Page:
Sin came into the world through one man, namely, Adam (Rom. 5:14; compare Gen. 3:17–19; 1 Cor. 15:21–22). And death through sin is contrary to secular thought that regards death as a “natural” part of human life. In the biblical sense, death is never natural, but is “the last enemy” (1 Cor. 15:26; compare 1 Cor. 15:54) that will be conquered finally and forever at the return of Christ (Rev. 21:4). “Death” in these verses most likely denotes both physical death and spiritual death together (Paul often connects the two). Most evangelical interpreters think “that” and “so” means “and in this way,” and the phrase “all sinned” means that all sinned in Adam’s sin because he represented all who would descend from him (just as Christ’s obedience would count for all his followers, whom he represented, Rom. 5:15–19). Another interpretation is that all sinned personally because they were born into the world spiritually dead. The word translated “men” is the Greek word anthrōpos, which in the plural can mean either “people” of both sexes or “men,” depending on the context. It is translated “men” here (and in Rom. 5:18) to show the connection with “man” (anthrōpos, singular), referring to Christ.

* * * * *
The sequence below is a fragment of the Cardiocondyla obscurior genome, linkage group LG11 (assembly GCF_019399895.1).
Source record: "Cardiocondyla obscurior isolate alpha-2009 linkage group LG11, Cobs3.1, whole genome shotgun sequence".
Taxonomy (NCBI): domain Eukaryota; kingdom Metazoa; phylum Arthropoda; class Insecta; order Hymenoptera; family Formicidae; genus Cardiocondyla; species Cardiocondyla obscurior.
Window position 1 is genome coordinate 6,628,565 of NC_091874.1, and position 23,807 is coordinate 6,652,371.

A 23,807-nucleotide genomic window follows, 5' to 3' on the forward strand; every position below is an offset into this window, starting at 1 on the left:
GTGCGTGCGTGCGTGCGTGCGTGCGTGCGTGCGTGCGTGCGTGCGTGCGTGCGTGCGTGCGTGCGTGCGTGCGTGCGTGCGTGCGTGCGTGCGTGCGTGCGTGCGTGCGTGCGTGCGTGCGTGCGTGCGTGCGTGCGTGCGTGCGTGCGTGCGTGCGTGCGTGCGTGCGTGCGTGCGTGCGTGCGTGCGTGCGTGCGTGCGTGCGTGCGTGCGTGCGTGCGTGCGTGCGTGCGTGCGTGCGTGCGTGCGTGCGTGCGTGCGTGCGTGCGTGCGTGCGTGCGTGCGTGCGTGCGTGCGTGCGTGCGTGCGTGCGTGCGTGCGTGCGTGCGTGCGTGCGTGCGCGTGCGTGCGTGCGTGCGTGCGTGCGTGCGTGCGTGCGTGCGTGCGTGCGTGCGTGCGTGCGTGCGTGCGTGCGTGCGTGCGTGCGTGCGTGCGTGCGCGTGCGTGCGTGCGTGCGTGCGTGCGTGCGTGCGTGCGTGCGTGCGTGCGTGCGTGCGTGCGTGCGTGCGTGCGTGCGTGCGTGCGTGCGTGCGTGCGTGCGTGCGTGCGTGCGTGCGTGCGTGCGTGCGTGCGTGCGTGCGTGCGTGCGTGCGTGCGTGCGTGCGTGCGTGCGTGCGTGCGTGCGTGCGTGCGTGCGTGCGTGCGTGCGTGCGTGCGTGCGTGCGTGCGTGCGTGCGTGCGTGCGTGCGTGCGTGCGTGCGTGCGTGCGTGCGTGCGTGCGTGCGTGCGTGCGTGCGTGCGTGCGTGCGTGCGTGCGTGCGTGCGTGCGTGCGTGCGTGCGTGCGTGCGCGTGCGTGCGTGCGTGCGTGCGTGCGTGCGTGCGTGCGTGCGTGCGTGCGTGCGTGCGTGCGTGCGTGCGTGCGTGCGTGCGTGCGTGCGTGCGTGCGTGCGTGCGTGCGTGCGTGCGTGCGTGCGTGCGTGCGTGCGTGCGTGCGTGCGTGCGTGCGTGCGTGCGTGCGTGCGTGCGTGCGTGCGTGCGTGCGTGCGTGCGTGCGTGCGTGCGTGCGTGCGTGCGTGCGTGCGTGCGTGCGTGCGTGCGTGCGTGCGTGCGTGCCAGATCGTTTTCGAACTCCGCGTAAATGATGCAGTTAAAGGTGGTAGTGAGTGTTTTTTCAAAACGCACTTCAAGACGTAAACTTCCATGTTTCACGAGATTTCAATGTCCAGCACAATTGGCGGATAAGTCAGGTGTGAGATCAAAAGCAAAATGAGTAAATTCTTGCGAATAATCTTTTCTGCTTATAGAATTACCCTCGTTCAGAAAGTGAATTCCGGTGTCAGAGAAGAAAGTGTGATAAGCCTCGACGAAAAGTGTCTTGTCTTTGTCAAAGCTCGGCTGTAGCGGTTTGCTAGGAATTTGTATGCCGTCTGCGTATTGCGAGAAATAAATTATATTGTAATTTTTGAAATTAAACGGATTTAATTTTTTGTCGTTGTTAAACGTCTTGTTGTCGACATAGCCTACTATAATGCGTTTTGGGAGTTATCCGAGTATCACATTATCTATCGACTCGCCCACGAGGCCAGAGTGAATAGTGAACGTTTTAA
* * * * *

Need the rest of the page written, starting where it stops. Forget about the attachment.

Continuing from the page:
2 Corinthians 5:21
For our sake he made him to be sin who knew no sin, so that in him we might become the righteousness of God.
This verse is one of the most important in all of Scripture for understanding the meaning of the atonement and justification. Here we see that the one who knew no sin is Jesus Christ (2 Cor. 5:20) and that he (God) made him (Christ) to be sin (Greek, hamartia, “sin”). This means that God the Father made Christ to be regarded and treated as “sin” even though Christ himself never sinned (Heb. 4:15; compare Gal. 3:13). Further, we see that God did this for our sake—that is, God regarded and treated “our” sin (the sin of all who would believe in Christ) as if our sin belonged not to us, but to Christ himself. Thus, Christ “died for all” (2 Cor. 5:14) and, as Peter wrote, “He himself bore our sins in his body on the tree” (1 Pet. 2:24). In becoming sin “for our sake,” Christ became our substitute—that is, Christ took our sin upon himself and, as our substitute, thereby bore the wrath of God (the punishment that we deserve) in our place (“for our sake”). Thus the technical term for this foundational doctrine of the Christian faith is the substitutionary atonement—that Christ has provided the atoning sacrifice as “our” substitute, for the sins of all who believe (compare Rom. 3:23–25).